Monday, April 8, 2013

Communication Rule Number 1

Communication Rule 1:
Make "I" Statements not "You" Statements.
Your partner's going to like it much better if you express feelings ("I feel unlovable") rather than make accusations ("You're selfish and unloving"). Okay, sure, we know that. But sometimes—especially during a fight—nothing but a good "you" statement will do. And, anyway, we usually don't think we're really making "you" statements.

When we're angry, parts of our brain shut down and other parts open up. We become "you" statement generating machines. We lose the ability to make "I" statements or do anything other than attack or defend. We forget what an "I" statement is. Even if we were to remember, it wouldn't matter, because we'd have absolutely no interest in making one.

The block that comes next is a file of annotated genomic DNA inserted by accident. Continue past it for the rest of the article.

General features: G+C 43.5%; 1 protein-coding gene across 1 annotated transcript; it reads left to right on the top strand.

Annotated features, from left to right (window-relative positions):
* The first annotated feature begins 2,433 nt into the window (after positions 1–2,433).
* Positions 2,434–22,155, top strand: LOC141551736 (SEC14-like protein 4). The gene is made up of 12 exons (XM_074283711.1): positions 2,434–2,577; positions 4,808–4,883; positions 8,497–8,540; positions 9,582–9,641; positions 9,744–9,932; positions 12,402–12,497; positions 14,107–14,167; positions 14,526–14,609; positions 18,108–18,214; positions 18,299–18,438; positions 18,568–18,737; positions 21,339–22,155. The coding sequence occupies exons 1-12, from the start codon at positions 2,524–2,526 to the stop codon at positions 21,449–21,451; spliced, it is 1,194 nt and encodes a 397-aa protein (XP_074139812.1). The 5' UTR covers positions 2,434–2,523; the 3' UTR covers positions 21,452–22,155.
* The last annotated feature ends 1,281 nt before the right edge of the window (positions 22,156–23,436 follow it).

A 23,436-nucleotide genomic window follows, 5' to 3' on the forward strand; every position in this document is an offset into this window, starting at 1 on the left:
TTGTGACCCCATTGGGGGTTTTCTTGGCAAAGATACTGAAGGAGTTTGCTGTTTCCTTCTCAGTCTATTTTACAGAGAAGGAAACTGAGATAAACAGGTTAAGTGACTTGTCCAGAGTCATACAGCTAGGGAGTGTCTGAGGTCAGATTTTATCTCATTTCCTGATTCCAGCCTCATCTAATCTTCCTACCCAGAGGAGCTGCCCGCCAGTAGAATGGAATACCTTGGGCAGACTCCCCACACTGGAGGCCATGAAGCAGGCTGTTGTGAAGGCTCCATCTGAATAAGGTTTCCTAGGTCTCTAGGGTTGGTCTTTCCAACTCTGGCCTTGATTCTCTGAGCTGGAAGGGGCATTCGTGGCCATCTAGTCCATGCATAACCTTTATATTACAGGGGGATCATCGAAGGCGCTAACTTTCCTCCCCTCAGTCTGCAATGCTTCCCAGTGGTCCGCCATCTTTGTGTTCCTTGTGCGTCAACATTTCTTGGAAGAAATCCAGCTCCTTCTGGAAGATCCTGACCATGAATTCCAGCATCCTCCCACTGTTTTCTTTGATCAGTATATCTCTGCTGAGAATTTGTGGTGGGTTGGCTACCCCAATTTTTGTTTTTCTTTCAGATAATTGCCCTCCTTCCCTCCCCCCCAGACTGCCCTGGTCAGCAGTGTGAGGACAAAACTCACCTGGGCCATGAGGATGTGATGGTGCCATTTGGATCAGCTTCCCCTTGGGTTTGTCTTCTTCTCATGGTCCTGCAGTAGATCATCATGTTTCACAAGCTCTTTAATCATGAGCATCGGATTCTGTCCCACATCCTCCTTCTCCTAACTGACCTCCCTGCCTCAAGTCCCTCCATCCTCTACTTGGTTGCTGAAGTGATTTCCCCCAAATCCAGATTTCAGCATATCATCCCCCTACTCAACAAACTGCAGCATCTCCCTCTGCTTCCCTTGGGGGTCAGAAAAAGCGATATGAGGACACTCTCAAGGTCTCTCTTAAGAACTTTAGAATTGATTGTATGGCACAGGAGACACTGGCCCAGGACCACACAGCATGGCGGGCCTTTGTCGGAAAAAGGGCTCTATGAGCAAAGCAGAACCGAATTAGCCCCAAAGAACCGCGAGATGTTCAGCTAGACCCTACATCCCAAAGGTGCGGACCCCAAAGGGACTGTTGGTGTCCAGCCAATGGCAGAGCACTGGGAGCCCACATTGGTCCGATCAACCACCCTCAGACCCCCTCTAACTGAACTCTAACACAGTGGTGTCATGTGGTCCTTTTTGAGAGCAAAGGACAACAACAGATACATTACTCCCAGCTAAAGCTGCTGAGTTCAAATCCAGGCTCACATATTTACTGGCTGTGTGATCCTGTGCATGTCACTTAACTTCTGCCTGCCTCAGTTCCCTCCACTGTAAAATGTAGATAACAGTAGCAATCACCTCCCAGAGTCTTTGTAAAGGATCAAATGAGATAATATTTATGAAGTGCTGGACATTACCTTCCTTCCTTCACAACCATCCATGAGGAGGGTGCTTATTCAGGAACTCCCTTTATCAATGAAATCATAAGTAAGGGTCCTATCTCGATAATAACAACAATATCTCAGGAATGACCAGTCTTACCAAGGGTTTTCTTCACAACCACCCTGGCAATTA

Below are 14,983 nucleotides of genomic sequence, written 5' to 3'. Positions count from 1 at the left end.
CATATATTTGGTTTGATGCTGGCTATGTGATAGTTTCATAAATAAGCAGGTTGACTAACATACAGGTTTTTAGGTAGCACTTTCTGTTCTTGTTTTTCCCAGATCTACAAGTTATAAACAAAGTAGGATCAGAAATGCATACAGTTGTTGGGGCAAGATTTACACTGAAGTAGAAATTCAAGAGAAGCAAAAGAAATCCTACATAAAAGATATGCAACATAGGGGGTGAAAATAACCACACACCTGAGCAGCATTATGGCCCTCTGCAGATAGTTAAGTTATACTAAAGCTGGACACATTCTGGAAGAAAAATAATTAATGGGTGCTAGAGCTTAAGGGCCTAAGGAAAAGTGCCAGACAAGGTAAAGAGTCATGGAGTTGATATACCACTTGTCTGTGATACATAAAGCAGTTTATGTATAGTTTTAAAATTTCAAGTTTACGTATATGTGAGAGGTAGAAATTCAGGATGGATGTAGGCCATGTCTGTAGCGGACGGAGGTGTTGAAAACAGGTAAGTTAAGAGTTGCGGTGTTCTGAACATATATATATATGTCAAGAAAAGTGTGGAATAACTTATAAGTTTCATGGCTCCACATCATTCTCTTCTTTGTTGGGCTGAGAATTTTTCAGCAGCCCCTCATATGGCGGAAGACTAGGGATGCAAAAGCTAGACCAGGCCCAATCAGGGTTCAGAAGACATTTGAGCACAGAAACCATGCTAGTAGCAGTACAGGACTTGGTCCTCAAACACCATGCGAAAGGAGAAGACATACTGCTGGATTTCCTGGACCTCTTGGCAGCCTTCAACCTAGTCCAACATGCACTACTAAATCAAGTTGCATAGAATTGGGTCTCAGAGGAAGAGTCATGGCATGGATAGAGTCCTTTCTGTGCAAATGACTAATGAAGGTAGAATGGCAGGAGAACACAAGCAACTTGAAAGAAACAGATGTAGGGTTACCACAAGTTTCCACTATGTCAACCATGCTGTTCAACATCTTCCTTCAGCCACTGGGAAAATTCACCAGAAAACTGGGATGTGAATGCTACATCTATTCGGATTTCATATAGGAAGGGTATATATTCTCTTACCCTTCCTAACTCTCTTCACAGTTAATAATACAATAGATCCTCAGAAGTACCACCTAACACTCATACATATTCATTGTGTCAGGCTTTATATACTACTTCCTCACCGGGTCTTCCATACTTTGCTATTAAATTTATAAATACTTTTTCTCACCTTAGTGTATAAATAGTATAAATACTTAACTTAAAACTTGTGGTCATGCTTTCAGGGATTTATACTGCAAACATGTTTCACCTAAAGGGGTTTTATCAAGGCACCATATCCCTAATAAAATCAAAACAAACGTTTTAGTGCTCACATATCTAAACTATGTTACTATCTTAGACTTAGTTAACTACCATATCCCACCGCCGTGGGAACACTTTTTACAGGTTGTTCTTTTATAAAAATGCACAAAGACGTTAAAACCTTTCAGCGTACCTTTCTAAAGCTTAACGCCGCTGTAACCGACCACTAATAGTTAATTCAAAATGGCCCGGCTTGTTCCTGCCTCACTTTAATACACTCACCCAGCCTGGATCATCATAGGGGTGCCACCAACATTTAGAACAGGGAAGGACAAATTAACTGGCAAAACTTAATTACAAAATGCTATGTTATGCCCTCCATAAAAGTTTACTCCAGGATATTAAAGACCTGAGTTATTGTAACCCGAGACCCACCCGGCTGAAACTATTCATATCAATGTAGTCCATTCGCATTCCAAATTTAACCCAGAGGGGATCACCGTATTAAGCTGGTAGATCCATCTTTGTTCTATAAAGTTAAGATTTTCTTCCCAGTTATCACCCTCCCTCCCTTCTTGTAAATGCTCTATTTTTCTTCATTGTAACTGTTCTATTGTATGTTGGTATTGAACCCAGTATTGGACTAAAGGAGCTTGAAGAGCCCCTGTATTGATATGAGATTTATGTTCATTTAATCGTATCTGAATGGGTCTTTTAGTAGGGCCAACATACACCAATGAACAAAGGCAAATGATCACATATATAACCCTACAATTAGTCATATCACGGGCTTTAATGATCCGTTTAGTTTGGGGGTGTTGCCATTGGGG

"You" statements are often first approximations of "I" statements. "You're completely selfish and irresponsible coming home late like this," may be a rough first draft of, "I wish I didn't get so upset when you're late. You know me, I take it personally." "You" statements indicate that something needs to be talked about; "I" statements provide the means to do so.

Dan Wile

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